Truth Alert: Things are about to get real…
You might be an over-supporter if you are always quick to do things for your child, help out or give hints or advice. It feels like the right thing to do, it feels like helping, but it might actually be doing more harm than good.
Do you have a hard time seeing your child become frustrated?
Do you have a low threshold for your seeing your child struggle?
You might be an over-supporter.
Helping is fine, but over-supporting does not allow our children to struggle with and overcome problems…a critical life skill.
There is a risk. Kids who are over-supported lack confidence, problem solving skills, and resilience. Instead of learning healthy strategies to deal with challenging life situations, these children have learned how to be helpless.
You might recognize the helpless child. He can be immature, unable to handle stress, lacks accountability and looks to parents to fix things when things go wrong.
The danger should be obvious here. Counter to the intended effect, children who were helped too much end up having a harder go at life. Adult life ends up being a struggle for the learned helpless, Work and relationships are harder to maintain. Without a strong sense of agency and autonomy, the learned helpless look outside themselves as causes and solutions to their problems.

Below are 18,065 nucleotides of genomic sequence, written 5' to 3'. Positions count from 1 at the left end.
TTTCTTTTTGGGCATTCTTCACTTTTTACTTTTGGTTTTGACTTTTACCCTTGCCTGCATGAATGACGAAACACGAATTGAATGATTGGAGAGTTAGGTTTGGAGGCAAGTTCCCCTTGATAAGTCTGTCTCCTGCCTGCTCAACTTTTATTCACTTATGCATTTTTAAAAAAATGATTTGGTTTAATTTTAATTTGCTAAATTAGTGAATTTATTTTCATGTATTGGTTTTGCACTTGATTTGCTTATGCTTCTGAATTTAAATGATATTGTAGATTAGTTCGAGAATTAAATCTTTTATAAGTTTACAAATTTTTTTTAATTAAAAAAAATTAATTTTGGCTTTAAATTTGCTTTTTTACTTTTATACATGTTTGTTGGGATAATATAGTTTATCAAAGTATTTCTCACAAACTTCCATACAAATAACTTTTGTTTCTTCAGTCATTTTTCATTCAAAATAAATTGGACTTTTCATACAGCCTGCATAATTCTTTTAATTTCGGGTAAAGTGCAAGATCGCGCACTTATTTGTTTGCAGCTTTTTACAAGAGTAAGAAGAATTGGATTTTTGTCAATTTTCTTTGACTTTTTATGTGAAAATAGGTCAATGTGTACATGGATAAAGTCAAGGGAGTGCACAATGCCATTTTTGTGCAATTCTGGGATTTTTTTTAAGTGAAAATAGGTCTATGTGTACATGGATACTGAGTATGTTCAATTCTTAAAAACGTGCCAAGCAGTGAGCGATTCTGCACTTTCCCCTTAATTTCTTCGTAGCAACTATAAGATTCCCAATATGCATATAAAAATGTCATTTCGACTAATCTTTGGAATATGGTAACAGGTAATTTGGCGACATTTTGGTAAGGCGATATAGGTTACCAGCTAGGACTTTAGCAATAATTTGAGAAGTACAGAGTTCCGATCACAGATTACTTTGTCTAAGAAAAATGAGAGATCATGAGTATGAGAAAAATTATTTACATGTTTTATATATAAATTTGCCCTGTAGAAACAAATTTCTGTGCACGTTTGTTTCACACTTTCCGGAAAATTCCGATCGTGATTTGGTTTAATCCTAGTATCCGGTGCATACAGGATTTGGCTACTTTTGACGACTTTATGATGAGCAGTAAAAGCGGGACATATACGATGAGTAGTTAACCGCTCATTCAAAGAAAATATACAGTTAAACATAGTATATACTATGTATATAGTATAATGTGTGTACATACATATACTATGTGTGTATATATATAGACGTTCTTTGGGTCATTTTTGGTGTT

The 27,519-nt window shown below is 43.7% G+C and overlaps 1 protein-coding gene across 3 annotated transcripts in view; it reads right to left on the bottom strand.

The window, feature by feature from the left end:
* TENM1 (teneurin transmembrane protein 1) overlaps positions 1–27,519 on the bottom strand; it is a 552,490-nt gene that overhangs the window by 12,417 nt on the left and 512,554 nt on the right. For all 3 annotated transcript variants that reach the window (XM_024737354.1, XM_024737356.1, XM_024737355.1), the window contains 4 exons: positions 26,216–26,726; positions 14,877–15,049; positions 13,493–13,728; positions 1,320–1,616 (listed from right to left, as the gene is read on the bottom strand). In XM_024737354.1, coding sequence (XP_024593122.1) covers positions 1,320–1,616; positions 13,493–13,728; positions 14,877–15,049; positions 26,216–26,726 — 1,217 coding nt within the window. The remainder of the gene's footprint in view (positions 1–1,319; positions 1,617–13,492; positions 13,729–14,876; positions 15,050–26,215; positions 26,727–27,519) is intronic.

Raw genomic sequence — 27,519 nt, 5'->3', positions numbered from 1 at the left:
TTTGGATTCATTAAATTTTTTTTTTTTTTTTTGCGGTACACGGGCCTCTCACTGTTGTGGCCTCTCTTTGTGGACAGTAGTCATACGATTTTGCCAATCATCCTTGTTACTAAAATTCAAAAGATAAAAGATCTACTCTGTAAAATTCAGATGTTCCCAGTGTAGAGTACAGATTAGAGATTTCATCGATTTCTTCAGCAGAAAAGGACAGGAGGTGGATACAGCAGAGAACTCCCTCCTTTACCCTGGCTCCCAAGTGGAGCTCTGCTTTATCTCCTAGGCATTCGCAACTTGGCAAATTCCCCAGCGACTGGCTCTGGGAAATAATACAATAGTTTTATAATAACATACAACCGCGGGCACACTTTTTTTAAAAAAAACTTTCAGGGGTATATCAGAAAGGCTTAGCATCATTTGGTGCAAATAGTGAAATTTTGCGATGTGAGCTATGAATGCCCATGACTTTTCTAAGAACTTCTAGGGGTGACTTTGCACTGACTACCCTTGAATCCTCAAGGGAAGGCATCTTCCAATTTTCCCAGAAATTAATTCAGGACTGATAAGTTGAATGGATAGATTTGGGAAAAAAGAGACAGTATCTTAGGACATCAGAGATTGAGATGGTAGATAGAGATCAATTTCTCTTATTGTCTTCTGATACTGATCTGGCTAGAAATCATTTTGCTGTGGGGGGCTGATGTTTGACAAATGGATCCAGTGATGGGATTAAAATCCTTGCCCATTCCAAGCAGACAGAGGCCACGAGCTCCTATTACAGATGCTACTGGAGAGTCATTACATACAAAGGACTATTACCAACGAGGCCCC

As a parent you might end up dealing with the helpless child well into their adulthood as they have learned that they cannot rely on themselves. They will rely upon you. Enter parental burnout.
So, what can you do?
– Be honest. If you see yourself in this post, recognize it.
– Ask yourself, are you doing things for you child that they could be doing for themselves?
– Believe in your child. Believe that they can and will learn to do things for themselves.
– Start handing over responsibility for what your child can do.
– Instead of doing things for your child, help them learn the skill, the process to do it for themselves.
– Let go of perfection. As your child starts to take over more, things will not be perfect. That’s okay. They have not had as much practice.
– Adopt a growth mindset. Every mistake, every failed attempt is an opportunity to learn…and to take responsibility,.
-Show your human side. Normalize mistakes…talk about how you too make mistakes.
– Apologize to your child…maybe even apologize for doing too much and taking away your child’s autonomy and opportunities to learn. Tell them you are going to try to do things differently.
– Reread this post when you need, and call me if you need some help